This book explores Neo-Confucianism and its relationship to politics by examining the life and work of the two iconic figures of the Joseon dynasty Yi Hwang (1501-1570, Toegye) and Yi I (1536-1584, Yulgok). Neo-Confucianism became state orthodoxy in 1392, and remained in place for over five centuries until the end of the dynasty in 1910, thereby shaping the Korea of today. Toegye and Yulgok founded the two main schools of Josean Neo-Confucianism, which became the most dominant schools of thought in Korean history. In shedding new light on the important relationship between these two iconic figures, Hyoungchan Kim offers an important new examination of Korea today, which will be essential to those interested in the philosophy and history of Korea.
Preface / 1. The Enduring Dialog of Toegye and Yulgok / 2. The First Encounter / 3. Yulgok Asks and Toegye Answers 1 (in May, 1558) / 4. The Four Beginnings and Seven Feelings: Eight-Year Debate between Toegye and Kobong / 5. Yulgok Asks and Toegye Answers 2: On The Doctrine of the Mean / 6. Yulgok Asks and Toegye Answers 3: On Ten Diagrams on Sage Learning / 7. The Four Beginnings and Seven Feelings; the Human Mind and the Moral Mind / 8. The Politics of the Royal Court / 9. Conclusion: The Resolution of the King and Retainers’ Adherence to Confucian Ideals
Korean Confucianism is an excellent introduction to Neo-Confucianism in Korea which discusses the on-going philosophical discourse between two major philosophical figures of the sixteenth century. Part biography, the book’s narrative and analysis is enriched with many translated texts accompanied by the original text. This book could become the English-language standard work.
This book is arguably the most comprehensive comparative analysis of the two most influential Korean Neo-Confucian scholars, Yi Toegye and Yi Yulgok, available in English. It is a clear and concise summary of highly sophisticated issues surrounding these scholars. I highly recommend this book for anyone interested in Korean intellectual history and philosophical debates.
Korean Confucianism: ThePhilosophy and Politics of Toegye and Yulgok belongs on the bookshelf of anyone interested in the history of Confucianism. With eloquence and insight, it shows of how two 16th century scholars, who were master and disciple as well as political rivals, revitalized Neo-Confucianism by promoting Confucian self-cultivation and Confucian ideal governance. Armed with deep learning, Hyoungchan Kim illuminates the philosophical as well as the political complexities of Confucianism in Joseon Dynasty. One cannot imagine a more enlightening account of the lived realities of Korean Confucianism in philosophical and political life.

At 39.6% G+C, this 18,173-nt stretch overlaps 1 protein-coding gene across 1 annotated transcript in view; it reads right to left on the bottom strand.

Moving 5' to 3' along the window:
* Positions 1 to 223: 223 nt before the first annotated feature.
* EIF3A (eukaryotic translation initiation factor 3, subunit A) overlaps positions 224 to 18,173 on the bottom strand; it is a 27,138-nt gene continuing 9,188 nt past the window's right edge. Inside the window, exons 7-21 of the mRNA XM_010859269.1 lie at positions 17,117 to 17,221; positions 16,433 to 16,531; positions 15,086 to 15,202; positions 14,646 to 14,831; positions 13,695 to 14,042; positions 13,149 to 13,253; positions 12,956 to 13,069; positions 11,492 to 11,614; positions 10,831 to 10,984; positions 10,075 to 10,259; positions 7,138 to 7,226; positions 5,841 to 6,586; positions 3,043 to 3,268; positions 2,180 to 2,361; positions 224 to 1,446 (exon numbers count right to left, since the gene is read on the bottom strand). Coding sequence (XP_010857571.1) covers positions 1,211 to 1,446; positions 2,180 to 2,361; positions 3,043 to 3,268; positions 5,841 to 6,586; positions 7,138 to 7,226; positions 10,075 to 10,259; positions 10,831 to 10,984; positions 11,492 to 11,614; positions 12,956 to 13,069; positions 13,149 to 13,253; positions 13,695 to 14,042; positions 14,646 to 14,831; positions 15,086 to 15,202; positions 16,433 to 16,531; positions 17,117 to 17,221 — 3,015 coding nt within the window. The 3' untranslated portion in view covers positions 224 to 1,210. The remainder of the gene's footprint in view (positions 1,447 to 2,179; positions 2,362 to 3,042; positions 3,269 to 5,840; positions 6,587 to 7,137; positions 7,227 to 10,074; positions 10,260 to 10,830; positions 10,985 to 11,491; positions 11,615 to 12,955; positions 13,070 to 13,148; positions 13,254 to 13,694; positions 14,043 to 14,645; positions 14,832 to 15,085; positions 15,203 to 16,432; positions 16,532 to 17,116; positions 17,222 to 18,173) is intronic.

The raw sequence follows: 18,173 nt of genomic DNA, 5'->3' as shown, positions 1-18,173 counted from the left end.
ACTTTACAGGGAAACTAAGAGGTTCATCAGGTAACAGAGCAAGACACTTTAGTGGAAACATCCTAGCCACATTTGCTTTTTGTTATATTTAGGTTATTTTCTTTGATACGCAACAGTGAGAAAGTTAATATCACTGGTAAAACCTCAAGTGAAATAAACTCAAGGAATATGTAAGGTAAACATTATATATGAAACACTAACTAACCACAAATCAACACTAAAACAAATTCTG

Professor Hyoungchan Kim’s Korean Confucianism: The Philosophy and Politics of Toegye and Yulgok is an important contribution to the emerging field of Korean traditional philosophy in general and Korean Neo-Confucianism in particular. This delightful, clear and detailed discussion of the Neo-Confucian philosophical and political visions on the part of Toegye and Yulgok goes a long way in clarifying the significant interconnections of the two different yet related visions in a new light. In particular, it takes readers on a stimulating, challenging and rewarding journey into the intricate workings of the mind, feelings and human nature through the eyes of the two towering Korean philosophers. It will be a must-read primer for anyone considering entering the field of Korean Confucianism in the decades to come.
Hyoungchan Kim is Professor in the Department of Philosophy at Korea University